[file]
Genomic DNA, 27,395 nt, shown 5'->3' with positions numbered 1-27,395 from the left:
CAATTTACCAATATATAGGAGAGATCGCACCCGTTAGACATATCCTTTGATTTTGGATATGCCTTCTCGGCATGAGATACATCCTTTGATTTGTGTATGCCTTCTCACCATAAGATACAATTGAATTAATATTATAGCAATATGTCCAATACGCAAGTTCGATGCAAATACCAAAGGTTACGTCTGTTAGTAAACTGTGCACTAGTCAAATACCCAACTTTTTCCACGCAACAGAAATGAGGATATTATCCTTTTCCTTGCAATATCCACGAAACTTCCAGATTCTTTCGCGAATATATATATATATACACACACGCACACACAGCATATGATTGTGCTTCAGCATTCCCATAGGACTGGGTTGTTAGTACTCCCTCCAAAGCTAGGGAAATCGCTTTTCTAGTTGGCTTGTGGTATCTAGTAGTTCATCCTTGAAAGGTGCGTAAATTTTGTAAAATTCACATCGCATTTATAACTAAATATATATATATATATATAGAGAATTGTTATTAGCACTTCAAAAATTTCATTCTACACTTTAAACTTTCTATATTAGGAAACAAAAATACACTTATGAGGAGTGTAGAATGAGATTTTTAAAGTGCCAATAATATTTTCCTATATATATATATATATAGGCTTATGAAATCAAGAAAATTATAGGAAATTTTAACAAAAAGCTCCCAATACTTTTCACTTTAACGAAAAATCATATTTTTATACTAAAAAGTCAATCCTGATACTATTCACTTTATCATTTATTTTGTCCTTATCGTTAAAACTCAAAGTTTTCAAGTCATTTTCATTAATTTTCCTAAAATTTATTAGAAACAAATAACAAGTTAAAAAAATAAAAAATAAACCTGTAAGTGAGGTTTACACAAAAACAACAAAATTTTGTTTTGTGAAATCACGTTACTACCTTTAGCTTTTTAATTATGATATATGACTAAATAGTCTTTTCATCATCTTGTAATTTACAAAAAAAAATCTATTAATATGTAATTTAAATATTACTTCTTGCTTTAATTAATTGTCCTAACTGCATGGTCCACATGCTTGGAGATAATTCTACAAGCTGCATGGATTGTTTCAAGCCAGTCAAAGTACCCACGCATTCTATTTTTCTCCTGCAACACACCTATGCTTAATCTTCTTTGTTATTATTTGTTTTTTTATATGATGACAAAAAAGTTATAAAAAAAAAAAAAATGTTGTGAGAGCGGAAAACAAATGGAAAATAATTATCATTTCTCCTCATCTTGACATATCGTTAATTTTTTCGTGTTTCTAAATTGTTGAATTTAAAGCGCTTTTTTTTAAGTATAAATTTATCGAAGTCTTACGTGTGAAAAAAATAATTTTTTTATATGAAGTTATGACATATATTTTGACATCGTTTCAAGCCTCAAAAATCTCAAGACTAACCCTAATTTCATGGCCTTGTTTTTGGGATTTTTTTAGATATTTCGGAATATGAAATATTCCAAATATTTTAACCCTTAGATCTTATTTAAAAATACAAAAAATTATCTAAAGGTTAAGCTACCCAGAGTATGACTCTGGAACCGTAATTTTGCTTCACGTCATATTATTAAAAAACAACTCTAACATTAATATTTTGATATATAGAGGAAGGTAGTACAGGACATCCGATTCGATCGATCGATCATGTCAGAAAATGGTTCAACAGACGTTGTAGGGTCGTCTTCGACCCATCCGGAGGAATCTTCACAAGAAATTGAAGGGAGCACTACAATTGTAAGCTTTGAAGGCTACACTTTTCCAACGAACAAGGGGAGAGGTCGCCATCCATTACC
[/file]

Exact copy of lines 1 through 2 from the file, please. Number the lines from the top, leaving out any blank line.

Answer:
Genomic DNA, 27,395 nt, shown 5'->3' with positions numbered 1-27,395 from the left:
CAATTTACCAATATATAGGAGAGATCGCACCCGTTAGACATATCCTTTGATTTTGGATATGCCTTCTCGGCATGAGATACATCCTTTGATTTGTGTATGCCTTCTCACCATAAGATACAATTGAATTAATATTATAGCAATATGTCCAATACGCAAGTTCGATGCAAATACCAAAGGTTACGTCTGTTAGTAAACTGTGCACTAGTCAAATACCCAACTTTTTCCACGCAACAGAAATGAGGATATTATCCTTTTCCTTGCAATATCCACGAAACTTCCAGATTCTTTCGCGAATATATATATATATACACACACGCACACACAGCATATGATTGTGCTTCAGCATTCCCATAGGACTGGGTTGTTAGTACTCCCTCCAAAGCTAGGGAAATCGCTTTTCTAGTTGGCTTGTGGTATCTAGTAGTTCATCCTTGAAAGGTGCGTAAATTTTGTAAAATTCACATCGCATTTATAACTAAATATATATATATATATATAGAGAATTGTTATTAGCACTTCAAAAATTTCATTCTACACTTTAAACTTTCTATATTAGGAAACAAAAATACACTTATGAGGAGTGTAGAATGAGATTTTTAAAGTGCCAATAATATTTTCCTATATATATATATATATAGGCTTATGAAATCAAGAAAATTATAGGAAATTTTAACAAAAAGCTCCCAATACTTTTCACTTTAACGAAAAATCATATTTTTATACTAAAAAGTCAATCCTGATACTATTCACTTTATCATTTATTTTGTCCTTATCGTTAAAACTCAAAGTTTTCAAGTCATTTTCATTAATTTTCCTAAAATTTATTAGAAACAAATAACAAGTTAAAAAAATAAAAAATAAACCTGTAAGTGAGGTTTACACAAAAACAACAAAATTTTGTTTTGTGAAATCACGTTACTACCTTTAGCTTTTTAATTATGATATATGACTAAATAGTCTTTTCATCATCTTGTAATTTACAAAAAAAAATCTATTAATATGTAATTTAAATATTACTTCTTGCTTTAATTAATTGTCCTAACTGCATGGTCCACATGCTTGGAGATAATTCTACAAGCTGCATGGATTGTTTCAAGCCAGTCAAAGTACCCACGCATTCTATTTTTCTCCTGCAACACACCTATGCTTAATCTTCTTTGTTATTATTTGTTTTTTTATATGATGACAAAAAAGTTATAAAAAAAAAAAAAATGTTGTGAGAGCGGAAAACAAATGGAAAATAATTATCATTTCTCCTCATCTTGACATATCGTTAATTTTTTCGTGTTTCTAAATTGTTGAATTTAAAGCGCTTTTTTTTAAGTATAAATTTATCGAAGTCTTACGTGTGAAAAAAATAATTTTTTTATATGAAGTTATGACATATATTTTGACATCGTTTCAAGCCTCAAAAATCTCAAGACTAACCCTAATTTCATGGCCTTGTTTTTGGGATTTTTTTAGATATTTCGGAATATGAAATATTCCAAATATTTTAACCCTTAGATCTTATTTAAAAATACAAAAAATTATCTAAAGGTTAAGCTACCCAGAGTATGACTCTGGAACCGTAATTTTGCTTCACGTCATATTATTAAAAAACAACTCTAACATTAATATTTTGATATATAGAGGAAGGTAGTACAGGACATCCGATTCGATCGATCGATCATGTCAGAAAATGGTTCAACAGACGTTGTAGGGTCGTCTTCGACCCATCCGGAGGAATCTTCACAAGAAATTGAAGGGAGCACTACAATTGTAAGCTTTGAAGGCTACACTTTTCCAACGAACAAGGGGAGAGGTCGCCATCCATTACC